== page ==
Newly elected Madison School Board member Lawrie Kobza was wise to move to use $240,000 in money made available by insurance savings to revive Lincoln Elementary School’s Open Classroom Program and to restore “specials” – music, art and gym classes at the elementary schools – to their regular sizes. And the board majority was right to back her move to maintain broadly accepted standards of quality in the city’s public schools.
Kobza’s proposal was challenged by Superintendent Art Rainwater, who argued that the money should remain unspent. He said he was uncertain about the precise amount of the insurance savings that will result from recent contract negotiations with employee unions, and warned that the district could lose another $3.1 million in state funding if the anti-education budget proposed by legislative Republicans is adopted.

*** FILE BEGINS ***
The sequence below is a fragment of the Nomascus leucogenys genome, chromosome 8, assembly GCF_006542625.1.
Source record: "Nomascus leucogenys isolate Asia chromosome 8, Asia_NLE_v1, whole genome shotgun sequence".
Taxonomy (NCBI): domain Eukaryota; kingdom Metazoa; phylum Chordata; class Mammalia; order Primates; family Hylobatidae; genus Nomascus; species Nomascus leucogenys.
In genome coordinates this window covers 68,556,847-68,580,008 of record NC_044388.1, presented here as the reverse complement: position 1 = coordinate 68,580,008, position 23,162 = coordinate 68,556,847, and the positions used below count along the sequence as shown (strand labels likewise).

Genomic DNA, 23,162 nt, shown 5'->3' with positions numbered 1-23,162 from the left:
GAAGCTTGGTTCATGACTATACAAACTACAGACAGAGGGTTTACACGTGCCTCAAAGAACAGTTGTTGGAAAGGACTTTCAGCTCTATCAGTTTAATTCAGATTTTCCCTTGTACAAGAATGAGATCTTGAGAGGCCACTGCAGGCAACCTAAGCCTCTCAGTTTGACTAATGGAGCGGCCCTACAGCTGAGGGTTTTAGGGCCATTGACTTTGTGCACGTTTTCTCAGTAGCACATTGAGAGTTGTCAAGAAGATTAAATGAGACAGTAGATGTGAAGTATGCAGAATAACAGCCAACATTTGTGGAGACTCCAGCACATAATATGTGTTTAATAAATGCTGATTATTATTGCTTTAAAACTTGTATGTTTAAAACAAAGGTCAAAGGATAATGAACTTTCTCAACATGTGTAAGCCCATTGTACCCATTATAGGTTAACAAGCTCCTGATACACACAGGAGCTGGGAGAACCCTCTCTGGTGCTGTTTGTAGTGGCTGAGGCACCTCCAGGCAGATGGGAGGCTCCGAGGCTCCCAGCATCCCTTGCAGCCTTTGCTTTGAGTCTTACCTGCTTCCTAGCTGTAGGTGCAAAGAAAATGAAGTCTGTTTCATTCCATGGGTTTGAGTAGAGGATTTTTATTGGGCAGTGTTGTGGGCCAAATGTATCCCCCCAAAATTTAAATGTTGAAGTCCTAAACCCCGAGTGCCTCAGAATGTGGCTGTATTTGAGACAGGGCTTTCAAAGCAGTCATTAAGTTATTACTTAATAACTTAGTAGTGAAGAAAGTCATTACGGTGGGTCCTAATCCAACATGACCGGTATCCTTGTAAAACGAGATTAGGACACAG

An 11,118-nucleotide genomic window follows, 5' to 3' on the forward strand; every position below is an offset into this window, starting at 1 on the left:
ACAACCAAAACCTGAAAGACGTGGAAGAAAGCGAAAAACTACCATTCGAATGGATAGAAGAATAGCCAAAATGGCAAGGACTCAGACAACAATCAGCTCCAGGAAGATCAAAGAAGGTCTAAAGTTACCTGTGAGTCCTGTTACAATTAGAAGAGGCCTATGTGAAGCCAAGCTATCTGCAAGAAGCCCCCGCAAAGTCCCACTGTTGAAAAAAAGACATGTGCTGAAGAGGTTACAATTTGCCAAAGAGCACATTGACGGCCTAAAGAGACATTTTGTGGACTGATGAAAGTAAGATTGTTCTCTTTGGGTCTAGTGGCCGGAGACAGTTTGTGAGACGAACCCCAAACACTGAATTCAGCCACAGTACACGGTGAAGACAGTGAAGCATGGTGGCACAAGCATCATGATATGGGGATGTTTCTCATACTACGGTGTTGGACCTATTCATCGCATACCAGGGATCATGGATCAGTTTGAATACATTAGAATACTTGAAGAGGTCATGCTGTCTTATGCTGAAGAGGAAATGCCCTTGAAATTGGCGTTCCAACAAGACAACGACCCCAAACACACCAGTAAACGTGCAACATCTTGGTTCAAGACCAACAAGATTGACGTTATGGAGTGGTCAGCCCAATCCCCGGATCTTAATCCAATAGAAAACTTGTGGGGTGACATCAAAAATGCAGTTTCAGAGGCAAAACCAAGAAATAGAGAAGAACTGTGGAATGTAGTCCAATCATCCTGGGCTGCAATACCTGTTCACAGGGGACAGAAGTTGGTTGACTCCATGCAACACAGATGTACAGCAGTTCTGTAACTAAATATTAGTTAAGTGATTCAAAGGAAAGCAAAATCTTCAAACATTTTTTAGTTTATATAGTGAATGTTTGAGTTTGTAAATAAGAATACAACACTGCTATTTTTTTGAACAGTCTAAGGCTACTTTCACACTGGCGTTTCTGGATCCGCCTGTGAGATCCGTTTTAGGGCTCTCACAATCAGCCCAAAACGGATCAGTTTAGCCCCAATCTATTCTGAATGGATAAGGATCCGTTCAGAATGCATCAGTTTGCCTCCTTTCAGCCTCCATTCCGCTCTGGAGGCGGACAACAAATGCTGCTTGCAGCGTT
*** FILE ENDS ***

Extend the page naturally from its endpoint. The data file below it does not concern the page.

Rainwater was expressing legitimate concerns. But the School Board cannot base decisions about the programs and the opportunities that are made available to the community’s children on fears about what particular legislators will do.
These are hard times for the schools. The defeat of last month’s referendums, the threats from the Legislature and the general uncertainty about funding have put a great deal of pressure on the board.
But the board majority has signaled its determination to continue to err on the side of what is best for the kids.
June 23, 2005